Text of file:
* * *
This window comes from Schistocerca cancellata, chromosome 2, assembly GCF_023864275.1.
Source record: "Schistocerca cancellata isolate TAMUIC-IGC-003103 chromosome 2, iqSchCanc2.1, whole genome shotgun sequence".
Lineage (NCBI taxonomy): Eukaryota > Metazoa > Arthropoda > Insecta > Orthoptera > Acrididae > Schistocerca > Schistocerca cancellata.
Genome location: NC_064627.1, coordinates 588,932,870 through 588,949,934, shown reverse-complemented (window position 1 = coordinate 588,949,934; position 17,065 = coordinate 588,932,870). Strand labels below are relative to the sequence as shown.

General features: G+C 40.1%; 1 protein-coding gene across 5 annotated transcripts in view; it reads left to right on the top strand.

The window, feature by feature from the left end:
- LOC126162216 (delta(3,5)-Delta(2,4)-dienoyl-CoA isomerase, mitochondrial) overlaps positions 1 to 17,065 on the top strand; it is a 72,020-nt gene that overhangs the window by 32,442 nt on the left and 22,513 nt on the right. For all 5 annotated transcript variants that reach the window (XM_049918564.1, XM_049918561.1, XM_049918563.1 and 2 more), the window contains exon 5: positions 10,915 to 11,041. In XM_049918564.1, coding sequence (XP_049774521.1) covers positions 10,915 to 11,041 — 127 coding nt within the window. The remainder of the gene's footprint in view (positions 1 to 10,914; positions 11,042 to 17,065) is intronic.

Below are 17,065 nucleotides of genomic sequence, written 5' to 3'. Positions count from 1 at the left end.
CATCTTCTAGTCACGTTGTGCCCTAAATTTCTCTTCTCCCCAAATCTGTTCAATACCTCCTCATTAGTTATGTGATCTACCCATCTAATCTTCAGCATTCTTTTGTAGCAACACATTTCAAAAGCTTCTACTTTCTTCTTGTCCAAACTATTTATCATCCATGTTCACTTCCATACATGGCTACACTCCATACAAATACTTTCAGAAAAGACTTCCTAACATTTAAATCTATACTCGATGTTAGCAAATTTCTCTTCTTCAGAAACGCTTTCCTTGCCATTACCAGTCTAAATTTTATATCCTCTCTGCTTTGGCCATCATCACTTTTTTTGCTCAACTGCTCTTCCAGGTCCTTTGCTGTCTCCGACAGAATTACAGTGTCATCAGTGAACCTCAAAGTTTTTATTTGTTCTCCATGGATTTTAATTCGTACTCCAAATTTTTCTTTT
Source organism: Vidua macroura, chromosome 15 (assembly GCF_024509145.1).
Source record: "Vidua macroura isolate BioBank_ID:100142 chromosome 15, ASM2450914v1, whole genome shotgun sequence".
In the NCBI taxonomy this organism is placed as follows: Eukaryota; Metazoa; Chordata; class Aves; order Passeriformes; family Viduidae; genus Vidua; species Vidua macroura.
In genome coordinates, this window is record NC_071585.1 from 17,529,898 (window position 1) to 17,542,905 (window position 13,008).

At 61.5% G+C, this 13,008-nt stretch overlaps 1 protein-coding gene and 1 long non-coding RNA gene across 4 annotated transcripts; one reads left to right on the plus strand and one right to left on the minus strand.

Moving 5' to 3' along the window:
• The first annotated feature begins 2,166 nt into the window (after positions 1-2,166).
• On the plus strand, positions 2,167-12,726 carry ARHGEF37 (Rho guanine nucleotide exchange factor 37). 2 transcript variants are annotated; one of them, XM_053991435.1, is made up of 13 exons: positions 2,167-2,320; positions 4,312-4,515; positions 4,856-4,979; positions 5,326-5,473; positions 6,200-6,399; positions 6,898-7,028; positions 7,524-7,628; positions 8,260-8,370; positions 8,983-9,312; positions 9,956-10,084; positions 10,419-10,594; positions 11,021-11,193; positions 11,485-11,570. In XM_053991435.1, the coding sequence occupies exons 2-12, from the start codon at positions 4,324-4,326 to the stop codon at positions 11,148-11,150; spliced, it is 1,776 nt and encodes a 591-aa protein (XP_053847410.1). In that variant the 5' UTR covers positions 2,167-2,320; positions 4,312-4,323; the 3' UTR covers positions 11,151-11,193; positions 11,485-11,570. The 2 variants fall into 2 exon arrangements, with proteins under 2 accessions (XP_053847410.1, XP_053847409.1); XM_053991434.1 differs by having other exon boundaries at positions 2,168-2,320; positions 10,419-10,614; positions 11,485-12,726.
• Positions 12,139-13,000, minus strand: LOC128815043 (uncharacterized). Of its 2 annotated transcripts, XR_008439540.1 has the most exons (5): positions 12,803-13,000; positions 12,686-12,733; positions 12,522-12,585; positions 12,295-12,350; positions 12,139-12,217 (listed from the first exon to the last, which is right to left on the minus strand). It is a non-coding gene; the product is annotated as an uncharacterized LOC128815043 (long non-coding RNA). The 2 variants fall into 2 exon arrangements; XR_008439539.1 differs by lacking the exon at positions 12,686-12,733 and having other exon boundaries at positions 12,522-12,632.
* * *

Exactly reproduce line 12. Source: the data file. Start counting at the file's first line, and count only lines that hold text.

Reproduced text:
In the NCBI taxonomy this organism is placed as follows: Eukaryota; Metazoa; Chordata; class Aves; order Passeriformes; family Viduidae; genus Vidua; species Vidua macroura.